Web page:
Content warning/Trigger warning: This statement deals with child death, colonialism, residential schools, genocide, and intergenerational trauma.
We, as Members of The Canadian Association for Biological Anthropology /L’Association canadienne d’anthropologie biologique (CABA/ACAB), stand in solidarity with communities of Tk’emlúps te Secwépemc territory, and with First Nations, Métis, and Inuit communities of the missing children who died in Residential Schools across the country, many of whom were buried in unmarked graves. We are saddened at the report concerning the Kamloops Residential School and acknowledge the trauma communities continue to endure. The Truth and Reconciliation Commission's Report on Missing Children and Unmarked Graves contains many accounts of deaths and burials that were not recorded or acknowledged.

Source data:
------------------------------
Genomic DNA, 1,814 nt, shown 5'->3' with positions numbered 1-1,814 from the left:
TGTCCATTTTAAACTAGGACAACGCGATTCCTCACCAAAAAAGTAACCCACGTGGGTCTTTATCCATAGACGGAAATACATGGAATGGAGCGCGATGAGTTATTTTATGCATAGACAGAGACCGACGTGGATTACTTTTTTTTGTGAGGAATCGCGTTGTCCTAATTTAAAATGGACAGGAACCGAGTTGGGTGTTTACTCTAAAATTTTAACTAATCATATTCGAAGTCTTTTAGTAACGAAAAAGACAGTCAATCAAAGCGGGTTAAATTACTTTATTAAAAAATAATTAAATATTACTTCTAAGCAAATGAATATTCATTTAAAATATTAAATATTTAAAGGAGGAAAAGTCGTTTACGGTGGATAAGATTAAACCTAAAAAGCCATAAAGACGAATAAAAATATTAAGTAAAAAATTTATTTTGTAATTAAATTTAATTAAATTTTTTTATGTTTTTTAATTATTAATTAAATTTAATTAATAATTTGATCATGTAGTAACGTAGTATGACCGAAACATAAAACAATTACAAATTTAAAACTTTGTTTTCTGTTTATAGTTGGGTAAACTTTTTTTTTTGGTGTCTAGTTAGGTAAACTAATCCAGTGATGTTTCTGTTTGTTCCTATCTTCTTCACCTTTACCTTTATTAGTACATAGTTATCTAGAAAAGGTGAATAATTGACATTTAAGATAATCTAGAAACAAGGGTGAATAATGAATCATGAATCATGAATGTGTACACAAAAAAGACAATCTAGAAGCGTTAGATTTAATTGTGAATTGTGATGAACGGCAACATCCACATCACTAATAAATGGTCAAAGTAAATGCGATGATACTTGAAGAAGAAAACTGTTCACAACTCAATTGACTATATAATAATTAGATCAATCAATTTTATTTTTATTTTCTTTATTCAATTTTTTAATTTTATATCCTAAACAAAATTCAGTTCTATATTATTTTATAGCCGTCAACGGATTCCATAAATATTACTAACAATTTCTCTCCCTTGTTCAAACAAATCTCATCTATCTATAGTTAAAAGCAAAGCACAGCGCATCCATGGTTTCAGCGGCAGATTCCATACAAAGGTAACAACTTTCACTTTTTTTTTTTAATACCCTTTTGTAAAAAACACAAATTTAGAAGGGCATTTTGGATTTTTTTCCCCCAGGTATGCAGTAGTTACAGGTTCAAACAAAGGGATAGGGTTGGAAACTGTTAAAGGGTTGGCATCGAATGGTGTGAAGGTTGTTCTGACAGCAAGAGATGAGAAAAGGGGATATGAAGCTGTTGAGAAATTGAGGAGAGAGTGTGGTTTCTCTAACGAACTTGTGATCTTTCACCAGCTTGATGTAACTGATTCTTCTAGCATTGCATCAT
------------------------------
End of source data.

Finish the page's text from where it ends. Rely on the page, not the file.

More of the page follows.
We demand that the federal government act on the Truth and Reconciliation Commission’s Calls to Action 71-76 on Missing Children and Unmarked Graves, specifically by providing resources to identify, document, maintain, commemorate, and protect residential school cemeteries and other sites where residential school children were buried.
As physical (biological) anthropologists we are among a broad group of disciplines whose past scientific engagements have been used to support colonial injustice. We affirm our commitment to anti-colonial work broadly, and stand ready to contribute to the pursuit of closure and justice, as defined by, and at the invitation of, affected communities. CABA/ACAB is in communication with other professional organizations, such as the Canadian Archaeology Association and the Institute for Prairie and Indigenous Archaeology, and is open to additional collaborations and inquiries.
A national Indian Residential School Crisis Line is available 24 hours a day at 1-866-925-4419 for anyone who is affected by residential schools.